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January 17, 2007 - Newsday (NY)

Editorial: Spitzer's Call The Right One

By Sheryl McCarthy

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In the end, all it took was the word of the governor to get rid of a prison phone system that exploited the families of prison inmates.

That's what Eliot Spitzer did on his eighth day in office. After years of public protests, intense lobbying in Albany, marches to the office of former Gov. George Pataki, introducing bills that went nowhere and a lawsuit that is still wending its way through the state courts, the governor took decisive action.

He announced last week that he was directing the state's budget division to no longer count on the $16 million in yearly commissions it has been receiving out of the phone company's excessive profits.

"It was a no-brainer," said Cheri O'Donaghue, who with her husband has been paying $300 to $400 a month to receive collect phone calls from their son, who's incarcerated at the Woodbourne Correctional Facility in upstate Sullivan County.

"It was just a matter of having someone who had some compassion and who would just do it and, thankfully, we have a new administration that feels that way," she said.

The end of the 10-year contract - under which the phone company paid 57 percent of its profits to the state Department of Correction - means that as of April 1, the cost of a 20-minute collect phone call from a state prison inmate to his family or loved ones will be cut in half, from about $6.20 to about $3.

"The governor's position is that the state shouldn't be receiving a commission on services that it offers," his spokesman told me.

For the last seven years, I've been writing about this oppressive phone system that was part of a monopoly agreement with MCI, which is now known as Verizon Business.

The company charged regular phone users about 3 to 5 cents a minute, but charged state prison inmates a $3 connection fee and 16 cents a minute. They were also required to make collect calls only. Now the state will have to replace the money from the phone commissions with general funds.

"I'm elated and relieved," said O'Donaghue, a magazine editor whose son is serving a 7- to 21-year sentence under the Rockefeller drug laws for the attempted sale of cocaine to an undercover officer.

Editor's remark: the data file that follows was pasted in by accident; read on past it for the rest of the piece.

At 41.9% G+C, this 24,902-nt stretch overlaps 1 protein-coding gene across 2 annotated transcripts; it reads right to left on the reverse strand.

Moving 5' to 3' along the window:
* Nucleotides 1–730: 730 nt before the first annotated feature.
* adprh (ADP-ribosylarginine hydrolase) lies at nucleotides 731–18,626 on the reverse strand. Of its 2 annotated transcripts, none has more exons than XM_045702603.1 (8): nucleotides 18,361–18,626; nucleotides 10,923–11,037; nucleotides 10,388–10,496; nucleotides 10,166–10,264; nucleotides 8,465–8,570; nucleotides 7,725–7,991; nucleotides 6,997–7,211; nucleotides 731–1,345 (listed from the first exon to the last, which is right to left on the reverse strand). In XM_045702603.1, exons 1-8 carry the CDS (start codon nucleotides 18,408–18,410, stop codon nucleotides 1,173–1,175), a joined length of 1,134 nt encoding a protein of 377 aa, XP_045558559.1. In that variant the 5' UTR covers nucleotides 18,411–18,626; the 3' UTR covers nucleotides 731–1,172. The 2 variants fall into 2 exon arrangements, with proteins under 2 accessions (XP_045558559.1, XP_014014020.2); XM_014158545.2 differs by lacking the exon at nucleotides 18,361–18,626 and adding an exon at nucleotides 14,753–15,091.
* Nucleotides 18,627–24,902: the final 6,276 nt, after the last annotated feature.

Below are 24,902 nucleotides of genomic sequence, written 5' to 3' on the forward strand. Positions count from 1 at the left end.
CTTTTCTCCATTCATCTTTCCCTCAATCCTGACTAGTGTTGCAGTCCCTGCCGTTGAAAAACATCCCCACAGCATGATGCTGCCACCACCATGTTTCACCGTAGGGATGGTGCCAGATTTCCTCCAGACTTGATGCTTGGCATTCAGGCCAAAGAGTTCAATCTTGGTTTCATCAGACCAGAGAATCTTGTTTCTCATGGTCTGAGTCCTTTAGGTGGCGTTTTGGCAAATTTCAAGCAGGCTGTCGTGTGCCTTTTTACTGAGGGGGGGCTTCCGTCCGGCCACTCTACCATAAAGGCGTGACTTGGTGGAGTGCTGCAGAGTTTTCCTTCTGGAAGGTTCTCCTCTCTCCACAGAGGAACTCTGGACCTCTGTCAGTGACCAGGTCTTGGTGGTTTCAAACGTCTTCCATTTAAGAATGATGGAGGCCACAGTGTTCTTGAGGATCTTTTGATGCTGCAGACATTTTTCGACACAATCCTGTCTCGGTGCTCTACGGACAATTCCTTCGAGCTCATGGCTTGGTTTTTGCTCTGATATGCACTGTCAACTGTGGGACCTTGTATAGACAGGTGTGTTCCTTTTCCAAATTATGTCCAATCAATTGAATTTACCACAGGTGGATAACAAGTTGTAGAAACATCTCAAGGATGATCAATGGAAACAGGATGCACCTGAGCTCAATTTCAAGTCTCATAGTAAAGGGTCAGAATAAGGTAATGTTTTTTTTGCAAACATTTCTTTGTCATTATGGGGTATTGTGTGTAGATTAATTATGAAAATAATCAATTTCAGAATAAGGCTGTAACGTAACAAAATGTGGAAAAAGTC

State correction officials rationalized the phone system's expense because the phone company commission went to pay for family and inmate services, such as nurseries for women in prison, medical treatment for inmates with AIDS and family reunification programs, and claimed it also paid for the extra security costs of maintaining a prison phone system.

But the burden of paying for these prison services fell not on the correction department, but the inmates' families. And few people seemed to care.

It was as if, "Well, it's just prisoners, so make their families pay."

Nor did the costs of securing the prison phone calls justify the charges. The federal prison system gives inmates access to calls for about 7 cents a minute.

City detainees on Rikers Island use a debit system, whereby the cost of phone calls is deducted from their commissary accounts. Both systems are much cheaper than New York State's.

Annette Dickerson, who coordinated the Campaign for Telephone Justice for the Center for Constitutional Rights, said she was pleased by Spitzer's actions.

Several years ago, the center filed a lawsuit in state court, challenging the phone system on behalf of the 65,000 state prison inmates. Last week, the state Court of Appeals heard oral arguments in an appeal of a lower court's dismissal of the lawsuit.

Meanwhile, bills introduced in the State Legislature to abolish the commission system passed the Assembly for two years straight, but died in the Senate, primarily because the legislators didn't want to have to come up with money to replace the phone company funds.

Assemb. Jeffrion Aubrey (D-Corona), who sponsored the assembly bills, said he was delighted when he was summoned to the governor's office on Tuesday and given the news.

The chairman of the assembly correction committee, Aubrion told me he'd also like to see the state improve its treatment of mentally ill inmates, many of whom are held in 23-hour-a-day lockdown with few mental health services. And further reforms are needed to the still-onerous Rockefeller drug laws.

But ending the injustice of the prison phone system was an auspicious start for the new governor.

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